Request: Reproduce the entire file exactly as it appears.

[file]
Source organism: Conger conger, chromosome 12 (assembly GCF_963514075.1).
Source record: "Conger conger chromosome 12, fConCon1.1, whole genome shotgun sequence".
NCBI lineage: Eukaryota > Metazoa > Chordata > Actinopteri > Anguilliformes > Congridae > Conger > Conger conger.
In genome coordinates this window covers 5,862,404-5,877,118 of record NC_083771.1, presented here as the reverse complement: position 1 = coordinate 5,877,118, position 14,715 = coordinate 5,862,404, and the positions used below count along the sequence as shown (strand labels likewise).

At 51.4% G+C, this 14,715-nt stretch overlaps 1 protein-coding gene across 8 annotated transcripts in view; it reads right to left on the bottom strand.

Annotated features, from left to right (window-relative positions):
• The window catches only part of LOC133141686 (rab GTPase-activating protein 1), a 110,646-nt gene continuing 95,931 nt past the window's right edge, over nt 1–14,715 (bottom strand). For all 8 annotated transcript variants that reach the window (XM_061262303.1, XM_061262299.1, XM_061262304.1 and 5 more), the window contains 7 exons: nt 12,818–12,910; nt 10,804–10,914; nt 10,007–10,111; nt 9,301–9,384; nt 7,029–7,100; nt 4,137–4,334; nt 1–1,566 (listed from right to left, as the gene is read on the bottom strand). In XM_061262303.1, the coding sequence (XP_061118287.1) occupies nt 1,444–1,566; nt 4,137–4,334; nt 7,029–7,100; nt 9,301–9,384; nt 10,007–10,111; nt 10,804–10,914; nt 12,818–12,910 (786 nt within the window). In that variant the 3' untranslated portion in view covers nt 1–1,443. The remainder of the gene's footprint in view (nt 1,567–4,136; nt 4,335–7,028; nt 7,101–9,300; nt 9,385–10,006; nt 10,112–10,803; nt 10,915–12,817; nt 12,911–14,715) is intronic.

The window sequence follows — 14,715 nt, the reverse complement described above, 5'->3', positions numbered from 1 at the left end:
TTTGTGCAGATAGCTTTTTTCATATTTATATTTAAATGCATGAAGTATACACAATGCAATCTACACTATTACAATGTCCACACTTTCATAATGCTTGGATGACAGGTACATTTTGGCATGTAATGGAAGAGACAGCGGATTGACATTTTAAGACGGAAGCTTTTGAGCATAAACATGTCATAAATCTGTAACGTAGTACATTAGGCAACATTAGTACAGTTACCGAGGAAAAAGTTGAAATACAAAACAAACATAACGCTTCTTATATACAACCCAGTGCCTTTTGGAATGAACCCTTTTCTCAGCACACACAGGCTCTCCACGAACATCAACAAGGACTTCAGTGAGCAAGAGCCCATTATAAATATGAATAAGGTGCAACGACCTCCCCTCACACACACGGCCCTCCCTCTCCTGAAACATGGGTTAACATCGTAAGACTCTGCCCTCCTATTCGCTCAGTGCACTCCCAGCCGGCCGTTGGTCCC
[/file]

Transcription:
Source organism: Conger conger, chromosome 12 (assembly GCF_963514075.1).
Source record: "Conger conger chromosome 12, fConCon1.1, whole genome shotgun sequence".
NCBI lineage: Eukaryota > Metazoa > Chordata > Actinopteri > Anguilliformes > Congridae > Conger > Conger conger.
In genome coordinates this window covers 5,862,404-5,877,118 of record NC_083771.1, presented here as the reverse complement: position 1 = coordinate 5,877,118, position 14,715 = coordinate 5,862,404, and the positions used below count along the sequence as shown (strand labels likewise).

At 51.4% G+C, this 14,715-nt stretch overlaps 1 protein-coding gene across 8 annotated transcripts in view; it reads right to left on the bottom strand.

Annotated features, from left to right (window-relative positions):
• The window catches only part of LOC133141686 (rab GTPase-activating protein 1), a 110,646-nt gene continuing 95,931 nt past the window's right edge, over nt 1–14,715 (bottom strand). For all 8 annotated transcript variants that reach the window (XM_061262303.1, XM_061262299.1, XM_061262304.1 and 5 more), the window contains 7 exons: nt 12,818–12,910; nt 10,804–10,914; nt 10,007–10,111; nt 9,301–9,384; nt 7,029–7,100; nt 4,137–4,334; nt 1–1,566 (listed from right to left, as the gene is read on the bottom strand). In XM_061262303.1, the coding sequence (XP_061118287.1) occupies nt 1,444–1,566; nt 4,137–4,334; nt 7,029–7,100; nt 9,301–9,384; nt 10,007–10,111; nt 10,804–10,914; nt 12,818–12,910 (786 nt within the window). In that variant the 3' untranslated portion in view covers nt 1–1,443. The remainder of the gene's footprint in view (nt 1,567–4,136; nt 4,335–7,028; nt 7,101–9,300; nt 9,385–10,006; nt 10,112–10,803; nt 10,915–12,817; nt 12,911–14,715) is intronic.

The window sequence follows — 14,715 nt, the reverse complement described above, 5'->3', positions numbered from 1 at the left end:
TTTGTGCAGATAGCTTTTTTCATATTTATATTTAAATGCATGAAGTATACACAATGCAATCTACACTATTACAATGTCCACACTTTCATAATGCTTGGATGACAGGTACATTTTGGCATGTAATGGAAGAGACAGCGGATTGACATTTTAAGACGGAAGCTTTTGAGCATAAACATGTCATAAATCTGTAACGTAGTACATTAGGCAACATTAGTACAGTTACCGAGGAAAAAGTTGAAATACAAAACAAACATAACGCTTCTTATATACAACCCAGTGCCTTTTGGAATGAACCCTTTTCTCAGCACACACAGGCTCTCCACGAACATCAACAAGGACTTCAGTGAGCAAGAGCCCATTATAAATATGAATAAGGTGCAACGACCTCCCCTCACACACACGGCCCTCCCTCTCCTGAAACATGGGTTAACATCGTAAGACTCTGCCCTCCTATTCGCTCAGTGCACTCCCAGCCGGCCGTTGGTCCC